McKay Elementary

Bioblitz! (10/7 and 10/11 NATURE Lessons)

This week, students got connected with their local environment through a Bioblitz! What is a bioblitz? Great question! When we introduced the word, the students figured out that “bio-” means life and “blitz” means a fast, all-out effort. At Donald McKay, we tasked students to go out into their school’s garden and look for interesting foliage that sparked their excitement! At Maverick Landing, rain cancelled our plans to go outside, but the students engaged in a marine bioblitz, exploring shells and marine life. 

On Friday, students at Donald McKay had the opportunity to explore the school’s garden in depth. They got a close up look at flora and fauna of all sizes, from tiny aphids to enormous chard leaves. Garden treasures also included some tasty treats like ground cherries, mint leaves, and chives. NATURE teachers walked around the garden as kids ran up to us to show us the plant and bug life they found. 

One girl was excited to show us how she figured out how to open a spiky pod (safely) to find small black seeds inside. Another student figured out that leaves could be crushed up and used to make a green paint. When we brought the foliage back to the classroom to look at it more closely, one boy noticed that there were small aphids crawling around a particular leaf and passed it around so all his classmates could see.

While the students entered the garden without specific instructions or guidelines of what they would be learning, each student found something new that excited them! Instead of giving students answers, NATURE facilitators asked questions to help students figure out why some plants had spikes, some leaves had holes, and why some plants (flowers, chard, tomatoes) had bright colors while some had more dull colors. We facilitated the activity, but the learning was entirely student-guided.

While it rained on Wednesday night, students at our Maverick Landing Community Center location had a fun night indoors rotating through several fun marine biology themed stations. They explored the role that shells play in marine ecosystems by taking a look at the little creatures that live inside of them. At a different station, students made guesses about the relationships between different animals and discussed the concept of food webs.

McKay Elementary

Apples around the World! (11/1 NATURE Lesson)

This week we focused on a New England staple: apples! From the life cycle, to the geography, to the taste, students explored many aspects of this tasty treat. At one station students discussed how in the world a tiny seed turns into a fully grown apple. Using this information each student colored one stage of the life cycle of an apple and arranged the stages in chronological order.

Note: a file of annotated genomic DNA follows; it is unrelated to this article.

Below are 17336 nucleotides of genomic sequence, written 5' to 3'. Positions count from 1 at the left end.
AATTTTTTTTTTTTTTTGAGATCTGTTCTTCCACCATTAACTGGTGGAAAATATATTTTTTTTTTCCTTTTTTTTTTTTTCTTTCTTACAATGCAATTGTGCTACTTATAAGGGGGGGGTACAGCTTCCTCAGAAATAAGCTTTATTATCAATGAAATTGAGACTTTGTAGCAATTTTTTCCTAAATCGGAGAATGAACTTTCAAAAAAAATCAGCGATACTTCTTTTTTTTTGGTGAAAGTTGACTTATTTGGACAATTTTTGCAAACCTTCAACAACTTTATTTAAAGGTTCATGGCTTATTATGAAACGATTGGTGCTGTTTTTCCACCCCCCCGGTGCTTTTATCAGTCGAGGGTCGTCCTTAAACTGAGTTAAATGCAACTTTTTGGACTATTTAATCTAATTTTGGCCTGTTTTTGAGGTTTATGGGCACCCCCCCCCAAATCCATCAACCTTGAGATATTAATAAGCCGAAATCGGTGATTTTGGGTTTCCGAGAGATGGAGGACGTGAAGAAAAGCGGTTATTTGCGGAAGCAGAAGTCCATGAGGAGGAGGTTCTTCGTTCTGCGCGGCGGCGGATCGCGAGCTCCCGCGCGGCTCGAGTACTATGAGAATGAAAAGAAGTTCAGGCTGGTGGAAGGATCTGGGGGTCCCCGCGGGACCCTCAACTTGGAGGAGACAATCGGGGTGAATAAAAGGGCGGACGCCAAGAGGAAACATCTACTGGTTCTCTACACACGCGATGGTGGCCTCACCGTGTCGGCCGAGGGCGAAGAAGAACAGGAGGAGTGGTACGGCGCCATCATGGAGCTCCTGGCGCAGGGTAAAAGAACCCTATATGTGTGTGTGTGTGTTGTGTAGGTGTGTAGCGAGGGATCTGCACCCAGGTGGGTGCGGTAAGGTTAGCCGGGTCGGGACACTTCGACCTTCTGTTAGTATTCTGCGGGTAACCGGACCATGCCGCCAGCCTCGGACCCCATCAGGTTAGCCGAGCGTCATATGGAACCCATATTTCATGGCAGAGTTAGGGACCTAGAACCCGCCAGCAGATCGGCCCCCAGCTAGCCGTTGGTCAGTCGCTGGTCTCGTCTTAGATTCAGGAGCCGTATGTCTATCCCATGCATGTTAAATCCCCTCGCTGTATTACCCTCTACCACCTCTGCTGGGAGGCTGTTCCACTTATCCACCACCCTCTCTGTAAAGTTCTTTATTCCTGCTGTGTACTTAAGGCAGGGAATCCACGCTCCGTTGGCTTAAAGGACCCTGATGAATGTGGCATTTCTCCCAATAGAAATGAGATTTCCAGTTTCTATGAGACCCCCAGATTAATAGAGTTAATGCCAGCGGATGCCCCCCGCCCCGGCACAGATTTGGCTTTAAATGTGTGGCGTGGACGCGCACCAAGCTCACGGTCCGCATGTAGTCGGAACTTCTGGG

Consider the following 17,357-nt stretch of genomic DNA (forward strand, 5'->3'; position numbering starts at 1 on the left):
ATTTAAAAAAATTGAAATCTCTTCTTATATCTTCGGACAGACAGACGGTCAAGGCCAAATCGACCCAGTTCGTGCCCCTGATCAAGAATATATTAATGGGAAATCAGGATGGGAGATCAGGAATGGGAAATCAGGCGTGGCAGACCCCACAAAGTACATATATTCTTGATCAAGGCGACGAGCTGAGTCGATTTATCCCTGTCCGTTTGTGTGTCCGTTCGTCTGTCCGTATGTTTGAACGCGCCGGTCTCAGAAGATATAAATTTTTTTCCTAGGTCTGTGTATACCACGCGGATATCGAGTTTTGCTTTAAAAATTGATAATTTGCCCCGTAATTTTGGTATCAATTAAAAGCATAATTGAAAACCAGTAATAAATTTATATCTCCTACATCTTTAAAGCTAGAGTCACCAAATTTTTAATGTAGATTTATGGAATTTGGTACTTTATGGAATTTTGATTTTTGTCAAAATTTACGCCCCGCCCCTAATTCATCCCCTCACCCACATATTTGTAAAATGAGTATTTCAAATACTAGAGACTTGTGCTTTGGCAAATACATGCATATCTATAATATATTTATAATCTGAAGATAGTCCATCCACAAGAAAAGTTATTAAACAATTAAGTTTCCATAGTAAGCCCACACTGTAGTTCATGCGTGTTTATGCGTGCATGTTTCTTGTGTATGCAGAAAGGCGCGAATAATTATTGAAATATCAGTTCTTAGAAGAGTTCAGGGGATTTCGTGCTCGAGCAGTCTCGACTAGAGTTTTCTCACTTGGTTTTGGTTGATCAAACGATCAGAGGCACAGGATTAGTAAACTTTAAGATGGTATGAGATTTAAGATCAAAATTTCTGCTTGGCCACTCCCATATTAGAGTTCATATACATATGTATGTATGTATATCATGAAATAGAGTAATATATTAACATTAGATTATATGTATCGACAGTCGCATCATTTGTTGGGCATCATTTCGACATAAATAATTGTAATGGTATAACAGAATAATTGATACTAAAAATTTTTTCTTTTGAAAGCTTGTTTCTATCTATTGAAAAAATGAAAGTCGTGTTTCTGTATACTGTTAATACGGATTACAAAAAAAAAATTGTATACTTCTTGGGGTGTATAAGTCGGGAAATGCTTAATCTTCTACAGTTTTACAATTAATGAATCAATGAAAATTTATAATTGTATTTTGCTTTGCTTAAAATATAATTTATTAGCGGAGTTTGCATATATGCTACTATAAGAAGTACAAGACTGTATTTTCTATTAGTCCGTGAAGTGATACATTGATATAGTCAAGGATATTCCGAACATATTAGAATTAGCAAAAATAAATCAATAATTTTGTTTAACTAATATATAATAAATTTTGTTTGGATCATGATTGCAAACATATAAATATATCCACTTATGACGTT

At another station we learned where apples are grown and how they are transported. Students enthusiastically played several rounds of “Apples Around the World” a game in which apples are passed in a circle with nothing but your elbows! After the game the students discussed how much energy it takes to transport apples and the benefits of eating local produce.

At the final station students learned about the anatomy of an apple and scientifically analyzed apple slices using the five senses. Some popular adjectives were “sweet,” “fresh,” “crunchy,” “smooth,” and “like-an-apple!”

McKay Elementary

Food Preservation at McKay Elementary! (10/18 NATURE Blog)

This week, students learned about preserved foods through a fun exploration and tasting activity! We started out with a simple question: what exactly is food preservation, and why do we need to do it? Everyone had a different story to tell about food that had gone bad, from cake left in the fridge to bread in a Ziploc bag. We learned about why food spoils in the first place- as some kids suggested, bacteria, germs, and mold spores in the air all work to break down food and make it inedible. We even explored how some germs are good and some are bad- like the bacteria in yogurt that helps our digestive system.

 Students tried to guess different ways to preserve food: many kids suggested washing food before storing it, putting food in glass containers and sealing it, or putting it in the fridge. Ultimately, we learned that there are a few ways that people have been preserving food- drying, heating, cooling, pickling, cheese-making or butter making. We went on a tasting adventure through these different methods, starting out with dried fruit. 

Through prunes, dried apples, pineapples, peaches, and apricots, students tasted the difference between fresh and dry fruit, and investigated why taking the water out makes the products last so much longer (ten months versus a few weeks). The key, it turns out, is that dehydrating fruit means that even bad mold, yeast, or bacteria can’t grow. 

Moving on to pickling, we learned about how salty water is also used to dehydrate products like cucumbers or olives. After giving everyone a chance to try an olive, it was clear that opinions differed widely on its taste! While some asked for more, others were surprised at the rather unfamiliar taste. Students in some classes also helped to make butter by shaking a glass of cream, and also were able to look at fresh cheese to see how even milk can be preserved. 

All in all, we explored together the different methods that can be used to preserve food, and how those processes impact how that food looks or tastes. We definitely have some more appreciation for all of our canned and preserved foods now!